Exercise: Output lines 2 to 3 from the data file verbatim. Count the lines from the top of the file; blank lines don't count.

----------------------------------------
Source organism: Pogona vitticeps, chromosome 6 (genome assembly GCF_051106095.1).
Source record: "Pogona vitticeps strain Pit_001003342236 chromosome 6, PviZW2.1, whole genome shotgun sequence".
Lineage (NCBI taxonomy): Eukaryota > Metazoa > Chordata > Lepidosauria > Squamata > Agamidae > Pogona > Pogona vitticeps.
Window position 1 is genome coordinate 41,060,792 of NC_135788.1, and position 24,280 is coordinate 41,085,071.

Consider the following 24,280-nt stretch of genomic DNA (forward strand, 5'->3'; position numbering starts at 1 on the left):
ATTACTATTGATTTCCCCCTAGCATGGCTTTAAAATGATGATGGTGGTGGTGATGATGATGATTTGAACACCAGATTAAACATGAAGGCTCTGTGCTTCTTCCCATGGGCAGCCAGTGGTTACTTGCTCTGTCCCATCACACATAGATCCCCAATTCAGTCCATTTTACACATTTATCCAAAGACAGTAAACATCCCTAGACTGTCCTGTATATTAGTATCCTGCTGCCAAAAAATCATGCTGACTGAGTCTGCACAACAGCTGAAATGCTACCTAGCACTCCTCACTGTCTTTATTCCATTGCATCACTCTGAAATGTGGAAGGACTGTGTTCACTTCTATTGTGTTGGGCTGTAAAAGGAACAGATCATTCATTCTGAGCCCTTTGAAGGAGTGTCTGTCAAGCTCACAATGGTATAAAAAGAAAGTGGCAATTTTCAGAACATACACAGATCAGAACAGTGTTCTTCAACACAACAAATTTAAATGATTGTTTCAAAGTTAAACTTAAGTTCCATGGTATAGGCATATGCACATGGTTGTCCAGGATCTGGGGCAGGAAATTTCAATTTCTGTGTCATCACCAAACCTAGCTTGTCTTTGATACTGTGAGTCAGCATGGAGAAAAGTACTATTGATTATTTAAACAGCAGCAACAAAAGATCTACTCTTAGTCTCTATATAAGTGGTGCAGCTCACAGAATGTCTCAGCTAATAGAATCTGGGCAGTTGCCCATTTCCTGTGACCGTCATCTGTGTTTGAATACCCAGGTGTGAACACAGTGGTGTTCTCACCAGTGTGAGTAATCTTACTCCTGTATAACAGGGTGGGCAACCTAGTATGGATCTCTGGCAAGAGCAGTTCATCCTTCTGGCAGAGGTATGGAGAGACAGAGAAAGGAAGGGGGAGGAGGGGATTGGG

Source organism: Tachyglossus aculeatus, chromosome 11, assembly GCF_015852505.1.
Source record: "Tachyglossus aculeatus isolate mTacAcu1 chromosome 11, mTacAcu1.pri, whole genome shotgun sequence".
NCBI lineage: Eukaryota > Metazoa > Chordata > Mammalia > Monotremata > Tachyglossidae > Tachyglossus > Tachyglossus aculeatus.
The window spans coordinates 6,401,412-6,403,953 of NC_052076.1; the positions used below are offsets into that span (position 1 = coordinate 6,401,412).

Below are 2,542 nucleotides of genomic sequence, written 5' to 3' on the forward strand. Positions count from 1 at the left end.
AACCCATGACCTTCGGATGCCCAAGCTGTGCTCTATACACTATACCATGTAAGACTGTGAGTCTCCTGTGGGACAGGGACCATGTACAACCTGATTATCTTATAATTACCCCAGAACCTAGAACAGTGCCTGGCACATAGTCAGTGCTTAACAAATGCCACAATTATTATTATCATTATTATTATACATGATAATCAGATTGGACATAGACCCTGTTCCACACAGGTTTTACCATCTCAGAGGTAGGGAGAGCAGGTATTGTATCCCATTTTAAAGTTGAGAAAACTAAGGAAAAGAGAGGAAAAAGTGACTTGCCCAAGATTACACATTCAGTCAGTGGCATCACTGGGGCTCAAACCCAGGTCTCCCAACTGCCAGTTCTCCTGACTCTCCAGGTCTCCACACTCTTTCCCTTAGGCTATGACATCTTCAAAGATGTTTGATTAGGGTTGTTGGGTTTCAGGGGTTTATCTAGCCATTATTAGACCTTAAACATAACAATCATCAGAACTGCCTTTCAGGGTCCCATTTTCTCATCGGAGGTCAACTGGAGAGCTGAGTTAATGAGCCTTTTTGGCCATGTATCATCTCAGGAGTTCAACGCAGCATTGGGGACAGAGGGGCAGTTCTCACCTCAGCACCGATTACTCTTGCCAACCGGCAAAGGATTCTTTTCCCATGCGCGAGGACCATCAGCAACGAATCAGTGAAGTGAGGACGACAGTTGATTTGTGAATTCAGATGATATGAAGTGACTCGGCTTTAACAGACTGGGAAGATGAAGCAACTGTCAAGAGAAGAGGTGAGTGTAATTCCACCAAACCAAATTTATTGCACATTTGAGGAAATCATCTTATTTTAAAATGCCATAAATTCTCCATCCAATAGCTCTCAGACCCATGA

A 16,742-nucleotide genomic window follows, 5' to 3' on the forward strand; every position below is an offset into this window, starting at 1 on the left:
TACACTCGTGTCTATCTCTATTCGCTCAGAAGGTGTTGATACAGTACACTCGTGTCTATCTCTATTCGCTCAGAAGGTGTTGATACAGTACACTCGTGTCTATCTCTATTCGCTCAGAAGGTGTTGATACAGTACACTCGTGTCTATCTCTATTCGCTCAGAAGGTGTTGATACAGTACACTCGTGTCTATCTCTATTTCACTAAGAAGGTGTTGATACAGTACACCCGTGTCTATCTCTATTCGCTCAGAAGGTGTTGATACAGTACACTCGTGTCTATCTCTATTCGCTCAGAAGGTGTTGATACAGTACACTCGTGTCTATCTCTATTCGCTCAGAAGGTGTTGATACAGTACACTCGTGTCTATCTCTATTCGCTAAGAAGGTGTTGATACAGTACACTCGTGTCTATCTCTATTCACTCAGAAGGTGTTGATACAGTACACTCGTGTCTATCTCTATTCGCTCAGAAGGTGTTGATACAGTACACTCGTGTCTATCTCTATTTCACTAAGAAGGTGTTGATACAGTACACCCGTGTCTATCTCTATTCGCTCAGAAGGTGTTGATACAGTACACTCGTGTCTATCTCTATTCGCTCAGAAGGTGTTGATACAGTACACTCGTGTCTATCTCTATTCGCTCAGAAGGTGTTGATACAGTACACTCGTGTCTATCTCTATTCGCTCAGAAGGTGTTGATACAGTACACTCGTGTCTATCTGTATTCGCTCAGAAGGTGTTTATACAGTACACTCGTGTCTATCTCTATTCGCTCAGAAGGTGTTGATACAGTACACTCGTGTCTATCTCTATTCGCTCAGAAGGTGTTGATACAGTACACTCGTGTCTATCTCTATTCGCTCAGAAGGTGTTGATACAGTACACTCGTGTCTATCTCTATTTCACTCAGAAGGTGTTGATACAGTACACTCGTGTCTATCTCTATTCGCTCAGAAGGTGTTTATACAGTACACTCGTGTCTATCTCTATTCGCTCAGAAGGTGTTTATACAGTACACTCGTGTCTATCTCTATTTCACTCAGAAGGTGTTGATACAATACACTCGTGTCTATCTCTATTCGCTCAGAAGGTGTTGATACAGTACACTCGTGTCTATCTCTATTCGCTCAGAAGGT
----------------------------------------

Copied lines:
Source record: "Pogona vitticeps strain Pit_001003342236 chromosome 6, PviZW2.1, whole genome shotgun sequence".
Lineage (NCBI taxonomy): Eukaryota > Metazoa > Chordata > Lepidosauria > Squamata > Agamidae > Pogona > Pogona vitticeps.